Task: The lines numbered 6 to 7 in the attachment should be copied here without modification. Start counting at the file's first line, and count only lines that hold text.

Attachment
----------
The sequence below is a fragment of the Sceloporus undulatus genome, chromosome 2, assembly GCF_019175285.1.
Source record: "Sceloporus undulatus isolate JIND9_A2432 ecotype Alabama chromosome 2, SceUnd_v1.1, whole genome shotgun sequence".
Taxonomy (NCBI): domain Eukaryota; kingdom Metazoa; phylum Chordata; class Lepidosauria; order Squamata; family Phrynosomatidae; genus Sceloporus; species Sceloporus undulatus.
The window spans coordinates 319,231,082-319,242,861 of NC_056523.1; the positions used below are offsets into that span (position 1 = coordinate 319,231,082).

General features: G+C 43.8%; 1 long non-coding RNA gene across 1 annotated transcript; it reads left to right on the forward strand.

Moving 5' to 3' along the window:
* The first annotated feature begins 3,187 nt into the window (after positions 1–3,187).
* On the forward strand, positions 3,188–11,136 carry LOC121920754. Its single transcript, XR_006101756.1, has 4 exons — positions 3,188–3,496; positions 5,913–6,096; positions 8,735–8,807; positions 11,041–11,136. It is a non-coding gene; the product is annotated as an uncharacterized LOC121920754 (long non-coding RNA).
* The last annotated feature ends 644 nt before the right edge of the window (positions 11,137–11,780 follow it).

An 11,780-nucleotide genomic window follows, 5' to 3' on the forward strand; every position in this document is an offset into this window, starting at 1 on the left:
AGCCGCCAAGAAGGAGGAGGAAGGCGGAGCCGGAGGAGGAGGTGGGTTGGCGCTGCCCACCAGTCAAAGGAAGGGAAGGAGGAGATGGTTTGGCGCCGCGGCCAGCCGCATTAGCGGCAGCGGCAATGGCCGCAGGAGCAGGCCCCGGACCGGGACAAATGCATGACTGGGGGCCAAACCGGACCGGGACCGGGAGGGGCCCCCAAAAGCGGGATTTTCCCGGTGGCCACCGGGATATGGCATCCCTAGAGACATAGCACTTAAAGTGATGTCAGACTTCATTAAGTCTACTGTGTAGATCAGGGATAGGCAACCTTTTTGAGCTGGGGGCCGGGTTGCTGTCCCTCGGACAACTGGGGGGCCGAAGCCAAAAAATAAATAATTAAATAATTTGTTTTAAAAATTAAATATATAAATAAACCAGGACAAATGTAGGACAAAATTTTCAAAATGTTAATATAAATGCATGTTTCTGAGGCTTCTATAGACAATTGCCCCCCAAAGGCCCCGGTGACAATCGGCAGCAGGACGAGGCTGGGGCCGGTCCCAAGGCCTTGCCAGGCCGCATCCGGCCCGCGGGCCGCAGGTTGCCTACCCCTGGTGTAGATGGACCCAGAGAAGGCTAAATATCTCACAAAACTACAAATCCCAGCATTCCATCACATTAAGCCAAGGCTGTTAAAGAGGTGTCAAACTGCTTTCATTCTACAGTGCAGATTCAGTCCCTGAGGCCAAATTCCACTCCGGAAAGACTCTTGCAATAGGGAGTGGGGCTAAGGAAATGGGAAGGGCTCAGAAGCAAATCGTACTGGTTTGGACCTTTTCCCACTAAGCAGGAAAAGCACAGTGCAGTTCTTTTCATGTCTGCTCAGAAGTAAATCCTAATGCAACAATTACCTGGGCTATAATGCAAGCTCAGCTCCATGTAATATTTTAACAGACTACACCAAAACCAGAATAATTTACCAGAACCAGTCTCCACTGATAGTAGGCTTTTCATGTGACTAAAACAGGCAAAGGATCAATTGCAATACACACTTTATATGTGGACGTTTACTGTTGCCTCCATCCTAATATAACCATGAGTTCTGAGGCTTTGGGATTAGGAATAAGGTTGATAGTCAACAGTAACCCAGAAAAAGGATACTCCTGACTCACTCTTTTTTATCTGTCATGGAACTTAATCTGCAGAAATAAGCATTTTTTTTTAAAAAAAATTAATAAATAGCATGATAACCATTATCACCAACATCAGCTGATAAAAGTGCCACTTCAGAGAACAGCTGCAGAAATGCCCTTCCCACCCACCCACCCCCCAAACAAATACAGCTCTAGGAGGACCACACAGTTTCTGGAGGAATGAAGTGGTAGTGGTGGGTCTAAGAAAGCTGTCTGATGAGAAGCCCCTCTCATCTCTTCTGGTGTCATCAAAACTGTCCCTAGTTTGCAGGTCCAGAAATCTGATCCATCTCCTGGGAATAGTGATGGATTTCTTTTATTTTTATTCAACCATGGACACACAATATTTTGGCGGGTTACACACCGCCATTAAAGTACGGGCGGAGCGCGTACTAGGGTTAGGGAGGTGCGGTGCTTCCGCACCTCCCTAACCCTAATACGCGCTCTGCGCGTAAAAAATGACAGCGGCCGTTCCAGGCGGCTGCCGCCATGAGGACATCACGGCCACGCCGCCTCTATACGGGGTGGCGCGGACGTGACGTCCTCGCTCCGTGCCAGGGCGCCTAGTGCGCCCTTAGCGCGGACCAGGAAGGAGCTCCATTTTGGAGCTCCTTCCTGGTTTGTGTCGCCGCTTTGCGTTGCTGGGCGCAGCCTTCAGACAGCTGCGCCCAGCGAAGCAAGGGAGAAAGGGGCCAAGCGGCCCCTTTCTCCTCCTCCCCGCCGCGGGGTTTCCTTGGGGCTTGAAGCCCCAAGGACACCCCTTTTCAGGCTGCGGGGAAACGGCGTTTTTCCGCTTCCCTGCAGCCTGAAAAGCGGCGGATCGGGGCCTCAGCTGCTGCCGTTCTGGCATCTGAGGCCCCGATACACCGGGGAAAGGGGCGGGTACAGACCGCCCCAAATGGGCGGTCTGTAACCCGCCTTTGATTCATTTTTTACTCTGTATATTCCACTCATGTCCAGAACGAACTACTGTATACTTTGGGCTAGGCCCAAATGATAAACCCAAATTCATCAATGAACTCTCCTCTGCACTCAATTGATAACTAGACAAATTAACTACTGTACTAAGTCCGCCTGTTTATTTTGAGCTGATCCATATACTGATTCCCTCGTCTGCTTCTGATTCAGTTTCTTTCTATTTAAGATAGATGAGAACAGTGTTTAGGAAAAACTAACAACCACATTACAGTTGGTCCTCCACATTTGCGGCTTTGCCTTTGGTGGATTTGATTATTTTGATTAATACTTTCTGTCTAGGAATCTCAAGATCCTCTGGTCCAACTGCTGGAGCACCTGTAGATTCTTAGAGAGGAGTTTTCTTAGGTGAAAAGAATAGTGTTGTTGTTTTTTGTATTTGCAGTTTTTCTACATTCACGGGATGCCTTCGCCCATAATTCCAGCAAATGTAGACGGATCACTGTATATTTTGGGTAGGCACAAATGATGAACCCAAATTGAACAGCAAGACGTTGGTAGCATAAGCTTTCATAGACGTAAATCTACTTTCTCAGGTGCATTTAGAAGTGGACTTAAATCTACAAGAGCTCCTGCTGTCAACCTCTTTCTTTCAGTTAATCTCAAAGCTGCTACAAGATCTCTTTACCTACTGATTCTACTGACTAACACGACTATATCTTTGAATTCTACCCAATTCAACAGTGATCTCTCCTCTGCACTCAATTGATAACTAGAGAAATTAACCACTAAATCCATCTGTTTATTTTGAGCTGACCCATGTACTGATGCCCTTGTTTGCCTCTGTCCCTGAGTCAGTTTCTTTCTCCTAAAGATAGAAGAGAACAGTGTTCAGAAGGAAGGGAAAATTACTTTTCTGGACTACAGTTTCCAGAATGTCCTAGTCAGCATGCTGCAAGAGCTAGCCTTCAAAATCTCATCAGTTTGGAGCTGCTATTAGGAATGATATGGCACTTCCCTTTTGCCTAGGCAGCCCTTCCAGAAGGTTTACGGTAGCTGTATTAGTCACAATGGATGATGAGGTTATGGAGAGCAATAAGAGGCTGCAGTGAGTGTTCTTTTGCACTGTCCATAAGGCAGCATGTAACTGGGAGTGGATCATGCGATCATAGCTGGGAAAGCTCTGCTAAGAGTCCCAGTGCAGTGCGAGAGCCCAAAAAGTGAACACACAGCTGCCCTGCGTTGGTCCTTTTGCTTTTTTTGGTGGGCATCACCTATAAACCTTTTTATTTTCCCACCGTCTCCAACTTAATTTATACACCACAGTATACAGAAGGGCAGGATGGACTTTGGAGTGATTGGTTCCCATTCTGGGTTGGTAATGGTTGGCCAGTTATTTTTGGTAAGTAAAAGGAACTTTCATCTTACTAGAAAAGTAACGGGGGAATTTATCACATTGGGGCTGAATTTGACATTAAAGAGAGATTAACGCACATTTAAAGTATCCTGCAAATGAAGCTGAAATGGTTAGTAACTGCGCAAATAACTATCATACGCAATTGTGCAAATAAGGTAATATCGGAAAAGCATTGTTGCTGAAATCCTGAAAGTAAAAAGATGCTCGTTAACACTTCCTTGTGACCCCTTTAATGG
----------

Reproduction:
Moving 5' to 3' along the window:
* The first annotated feature begins 3,187 nt into the window (after positions 1–3,187).